and that the GMC had not taken the opportunity to investigate
whether or not that was in fact the case.
Another case highlighted by the PSA
focused on the decision by the GMC to progress an investigation
under their stream 2 processes which "are for cases that
do not appear to raise a question about a doctor's fitness to
this case, the PSA did not call in to question the GMC's eventual
findings, but they expressed concern that in a case where a patient
had died, because it was a stream 2 investigation, "neither
the post mortem report nor the patient's medical records were
obtained by the GMC".
The PSA reported that the GMC had assured them that they have
explored improved methods of triaging investigations and the PSA
will examine this in their next audit.
Committee is satisfied with the Professional Standards Authority's
overall conclusion that the GMC's processes protect the public.
The Committee believes that failures to provide complainants with
clear or adequate reasons for closing investigations must be addressed
as a priority if the GMC's fitness to practise processes are to
be regarded as fair and transparent. It is essential that complainants
are presented with a comprehensive justification for the decisions
that are reached, especially in cases where investigations are
closed without sanction. Failing to achieve this will undermine
public confidence in the GMC.
the procedures for allocating investigations between stream 1
and stream 2 would also help to instil greater public confidence
in the GMCs fitness to practise processes. The Committee expects
the GMC to review its fitness to practise procedures as a result
of the PSA's audit. The GMC should seek to ensure that in future
audits no cases are called in to question because their triaging
meant key information was not gathered.
Sanctioning registrants without
fitness to practise hearings
55. In oral evidence in 2012 the GMC
told the Committee that they were preparing to pilot a new scheme
whereby doctors under investigation in a clear-cut case could
agree a sanction without referral to the Medical Practitioner
Tribunal Service (MPTS). The GMC said it was considering this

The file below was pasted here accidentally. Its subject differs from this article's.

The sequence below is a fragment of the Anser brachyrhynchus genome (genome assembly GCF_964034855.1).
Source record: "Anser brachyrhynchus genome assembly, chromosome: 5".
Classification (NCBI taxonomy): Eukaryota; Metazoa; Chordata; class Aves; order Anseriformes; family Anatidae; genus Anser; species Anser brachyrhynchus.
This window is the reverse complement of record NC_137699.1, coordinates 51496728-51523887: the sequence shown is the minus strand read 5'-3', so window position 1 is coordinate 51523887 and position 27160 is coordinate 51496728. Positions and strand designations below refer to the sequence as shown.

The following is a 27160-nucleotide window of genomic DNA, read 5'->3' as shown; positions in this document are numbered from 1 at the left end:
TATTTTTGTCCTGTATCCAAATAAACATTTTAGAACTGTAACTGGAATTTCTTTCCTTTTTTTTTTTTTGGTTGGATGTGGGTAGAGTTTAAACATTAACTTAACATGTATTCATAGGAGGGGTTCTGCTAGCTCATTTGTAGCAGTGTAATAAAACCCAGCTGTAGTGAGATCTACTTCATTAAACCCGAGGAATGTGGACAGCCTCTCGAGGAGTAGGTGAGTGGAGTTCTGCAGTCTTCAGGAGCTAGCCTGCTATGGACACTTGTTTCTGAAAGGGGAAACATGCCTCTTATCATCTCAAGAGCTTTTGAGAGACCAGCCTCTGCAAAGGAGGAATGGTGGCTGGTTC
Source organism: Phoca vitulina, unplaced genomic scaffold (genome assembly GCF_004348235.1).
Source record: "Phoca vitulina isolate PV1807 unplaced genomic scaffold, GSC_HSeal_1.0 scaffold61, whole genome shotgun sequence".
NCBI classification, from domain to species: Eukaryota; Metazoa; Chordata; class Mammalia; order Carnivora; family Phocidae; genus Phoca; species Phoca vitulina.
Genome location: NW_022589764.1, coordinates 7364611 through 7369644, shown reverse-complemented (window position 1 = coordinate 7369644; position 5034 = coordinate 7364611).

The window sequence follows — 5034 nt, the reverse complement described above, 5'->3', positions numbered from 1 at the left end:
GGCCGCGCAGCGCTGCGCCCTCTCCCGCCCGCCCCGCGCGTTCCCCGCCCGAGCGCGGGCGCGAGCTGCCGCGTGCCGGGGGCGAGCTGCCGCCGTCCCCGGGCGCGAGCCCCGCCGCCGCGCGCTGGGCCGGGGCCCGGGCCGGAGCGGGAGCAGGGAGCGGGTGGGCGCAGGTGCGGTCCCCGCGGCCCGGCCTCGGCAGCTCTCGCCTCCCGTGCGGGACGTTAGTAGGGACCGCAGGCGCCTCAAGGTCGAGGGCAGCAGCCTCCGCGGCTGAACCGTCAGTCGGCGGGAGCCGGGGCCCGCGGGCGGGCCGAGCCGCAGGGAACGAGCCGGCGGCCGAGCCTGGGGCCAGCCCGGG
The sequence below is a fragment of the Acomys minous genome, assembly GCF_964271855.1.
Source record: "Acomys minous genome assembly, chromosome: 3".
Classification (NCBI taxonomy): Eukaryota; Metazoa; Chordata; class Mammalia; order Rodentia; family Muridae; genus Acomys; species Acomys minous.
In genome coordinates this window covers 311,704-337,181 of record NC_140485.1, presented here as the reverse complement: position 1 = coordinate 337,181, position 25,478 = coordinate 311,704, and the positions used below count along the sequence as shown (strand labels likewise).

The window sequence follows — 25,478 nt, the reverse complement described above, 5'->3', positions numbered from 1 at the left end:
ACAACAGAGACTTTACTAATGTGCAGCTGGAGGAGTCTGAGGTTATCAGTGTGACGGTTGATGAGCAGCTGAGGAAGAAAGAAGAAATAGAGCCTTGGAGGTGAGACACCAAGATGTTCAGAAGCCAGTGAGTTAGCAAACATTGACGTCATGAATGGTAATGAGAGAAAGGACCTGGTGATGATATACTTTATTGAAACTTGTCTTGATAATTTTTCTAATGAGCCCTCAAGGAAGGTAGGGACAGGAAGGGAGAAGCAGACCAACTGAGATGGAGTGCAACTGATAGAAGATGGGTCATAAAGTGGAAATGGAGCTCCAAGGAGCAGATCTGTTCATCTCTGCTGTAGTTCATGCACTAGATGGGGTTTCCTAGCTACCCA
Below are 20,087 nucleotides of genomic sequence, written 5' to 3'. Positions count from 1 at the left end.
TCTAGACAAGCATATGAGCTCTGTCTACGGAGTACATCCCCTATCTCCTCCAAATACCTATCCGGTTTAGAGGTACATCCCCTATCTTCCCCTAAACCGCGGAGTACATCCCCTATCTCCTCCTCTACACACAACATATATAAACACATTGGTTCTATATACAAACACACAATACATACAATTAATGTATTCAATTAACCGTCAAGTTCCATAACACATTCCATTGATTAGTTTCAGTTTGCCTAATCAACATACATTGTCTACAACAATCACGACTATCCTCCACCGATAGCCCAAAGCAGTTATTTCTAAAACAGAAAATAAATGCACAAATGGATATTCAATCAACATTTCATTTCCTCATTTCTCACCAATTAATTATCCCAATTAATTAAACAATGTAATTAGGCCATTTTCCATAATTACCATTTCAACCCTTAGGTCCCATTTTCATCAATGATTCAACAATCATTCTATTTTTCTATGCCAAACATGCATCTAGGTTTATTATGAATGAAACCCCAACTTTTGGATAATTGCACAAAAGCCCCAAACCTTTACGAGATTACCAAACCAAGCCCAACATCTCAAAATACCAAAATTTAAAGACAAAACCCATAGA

on the basis that it "could speed up procedures and conserve
56. The Committee's report of the 2012
accountability hearing noted that there:
is a potential reputational risk
to the GMC and the medical profession more widely if the perception
is established that doctors are able to accept the facts of a
charge and negotiate a sanction without any appearance before
a panel or the presentation of any evidence in public.
We note the proposal to pilot arrangements
where a doctor may accept a sanction in a 'clear-cut' case without
requiring a panel hearing. We recommend that the GMC evaluate
such pilots carefully to ensure that there is no detriment to
the public interest in not holding a hearing, and publish detailed
and clear guidance on the circumstances in which such a procedure
may be considered appropriate.
In their response to the Committee's
2012 report the GMC said that it is difficult to make the case
to hold a hearing in relation to investigations where the doctor
accepts both "that there is a problem with their practice
and the proposed action needed to protect patients".
57. In written evidence submitted in
advance of the 2013 accountability hearing, the PSA echoed this
view and said that they shared the Committee's concerns. Their
evidence said that applying sanctions to avoid holding fitness
to practise hearings:
can have some drawbacks in terms
of transparency, which will only be magnified if decision makers
do not provide clear evidence that they have given due account
to all the relevant factors in reaching a decision that consensual
disposal is the appropriate outcome.
While the Authority supports in
principle schemes that seek to conclude cases in an effective
and proportionate manner, we agree with the Committee that procedural
changes should be implemented with clear guidance and decision
making protocols that demonstrate that they are being used appropriately.
For example, the GMC can agree undertakings
with a doctor without the need to go to a panel hearing. Some
registrants may have an interest in accepting whatever the GMC
propose by way of undertakings, in order to bring the matter to
a close. Therefore it is not appropriate to assume that in accepting
the offer of undertakings the doctor has demonstrated insight,
and has an adequate understanding of what went wrong and what
needs to change in the future. Doctors are required to cooperate
with their regulator, so such cooperation in itself cannot be
used to establish insight.
We think it is essential that there
are clear criteria embedded in these procedural changes that test
for evidence of a doctor's insight, beyond the fact that they
are willing to accept undertakings. We would expect the GMC is
able to show it has gathered evidence that a doctor had demonstrated
insight into the shortcomings of their practice.